TLJ News from June 21-25, 2011

FTC Investigates Google

6/24. Google announced in a release that the Federal Trade Commission (FTC) notified Google that it "has begun a review of our business". Google did not release a copy of the FTC's notice, or other FTC documents.

Google stated that "It’s still unclear exactly what the FTC's concerns are". However, Google defended its business practices, and asserted that "we know they'll stand up to scrutiny".

The FTC may take no action. If it were to take action against Google, it is not now clear what business practices it would address, what economic arguments it would advance, what remedies it would seek, or under which statute(s) it would proceed.

Geoffrey Manne and Joshua Wright of the Tech Freedom stated in a release that "We are also troubled by statements by FTC Commissioners suggesting that the agency intends to pursue this case as a so-called ``Section 5´´ case rather than the more traditional ``Section 2´´ case. Commissioner Rosch has claimed that a Section 5 ``unfair competition´´ claim could address conduct that has the effect of "reducing consumer choice´´ -- even absent evidence that the conduct actually reduces consumer welfare."

Section 5 is a reference to Section 5 of the FTC Act, which is codified at 15 U.S.C. § 45. It is essentially an anti-fraud provision -- not an antitrust provision. Section 2 is a reference to Section 2 of the Sherman Act, which is codified at 15 U.S.C. § 2. It is an antitrust provision.

While the FTC gave notice that it might use Section 5 as an antitrust tool by asserting it in its settlement with Intel last year, Section 5 has otherwise only been used rarely and long ago for antitrust purposes.

For a detailed discussion of these sections, why the FTC may assert Section 5, how it was applied in the Intel matter, and why it may be considered an abuse of authority by the FTC, see stories titled "FTC and Intel Settle Antitrust Claims", "Reaction to the FTC Intel Settlement", and "Commentary on Antitrust Processes" in TLJ Daily E-Mail Alert No. 2,018, August 4, 2010, and stories titled "FTC Files Antitrust Charges Against Intel by Administrative Complaint Under FTC Act" and "Commentary: FTC Antitrust Procedure" in TLJ Daily E-Mail Alert No. 2,204, December 17, 2009.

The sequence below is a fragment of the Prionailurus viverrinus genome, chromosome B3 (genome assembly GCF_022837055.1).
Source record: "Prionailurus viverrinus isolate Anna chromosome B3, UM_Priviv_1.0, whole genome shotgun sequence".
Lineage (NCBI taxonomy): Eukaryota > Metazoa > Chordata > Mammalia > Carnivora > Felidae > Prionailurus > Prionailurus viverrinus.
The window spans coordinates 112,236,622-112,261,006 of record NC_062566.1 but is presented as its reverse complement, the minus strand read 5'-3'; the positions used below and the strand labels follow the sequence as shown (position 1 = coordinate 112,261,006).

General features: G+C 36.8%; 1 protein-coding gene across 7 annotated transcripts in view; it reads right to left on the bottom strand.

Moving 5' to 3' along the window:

Tech Sector Reaction. Tom Lenard, head of the Technology Policy Institute (TPI), and an economist, wrote a short piece for the TPI web site on June 29, 2011, in which he stated that "In theory, the antitrust laws do not penalize size, but it seems that virtually every firm that has become dominant in the technology sector -- IBM, Microsoft, Intel, and now Google -- ultimately becomes the subject of a major antitrust action."

He also stated that Google attained its current position by developing a search algorithm that consumers find useful, and that "there is no publicly available evidence that Google has violated the antitrust laws".

Ryan Radia of the Competitive Enterprise Institute (CEI) stated in a release that "Few modern markets are as vibrant and innovative as Internet search. Google and its rivals are engaged in fierce competition that has benefited consumers tremendously. Yet this FTC appears hell-bent on beating up on big, successful businesses, including Intel, Apple, and now Google. This investigation may be welcome news to Google's rivals, but it's bad news for consumers."

He added that "The FTC's investigation reeks of a desperate attempt to make headlines".

Ed Black, head of the Computer and Communications Industry Association (CCIA), stated in a release that "Big doesn’t automatically equate with bad. So far, it appears that Google is big enough to change the game for dominant players. But being big and disruptive is different from be being dominant and abusive."

Black also said that "increasingly, we’re seeing antitrust charges manufactured and wielded as a cudgel by companies hoping to find any way to hurt successful competitors. Their motives have less to do with the public interest than with a drive to protect their own entrenched business models, bloated margins and legacy revenue streams."

Gary Shapiro, head of the Consumer Electronics Association (CEA), stated in a release that the FTC "is obligated to ensure compliance with antitrust laws. However, the Commission must understand that our industry is characterized by disruptive innovation and constant change. Seemingly dominant market positions quickly erode as consumer preferences change and new competitors emerge. That is why, in the technology industry, competition regulation must occur with a very light hand."

Shapiro continued that "The fact that any given company is big or successful does not inherently make it bad. The real issue the FTC must address is consumer harm. In Google's case, it provides free services that tens of millions of Americans enjoy. Its search and advertising tools generated billions in revenue for small and large businesses. And if a user does not like Google’s services, there are no switching or lock-in costs -- a search engine competitor is just a mouse click away."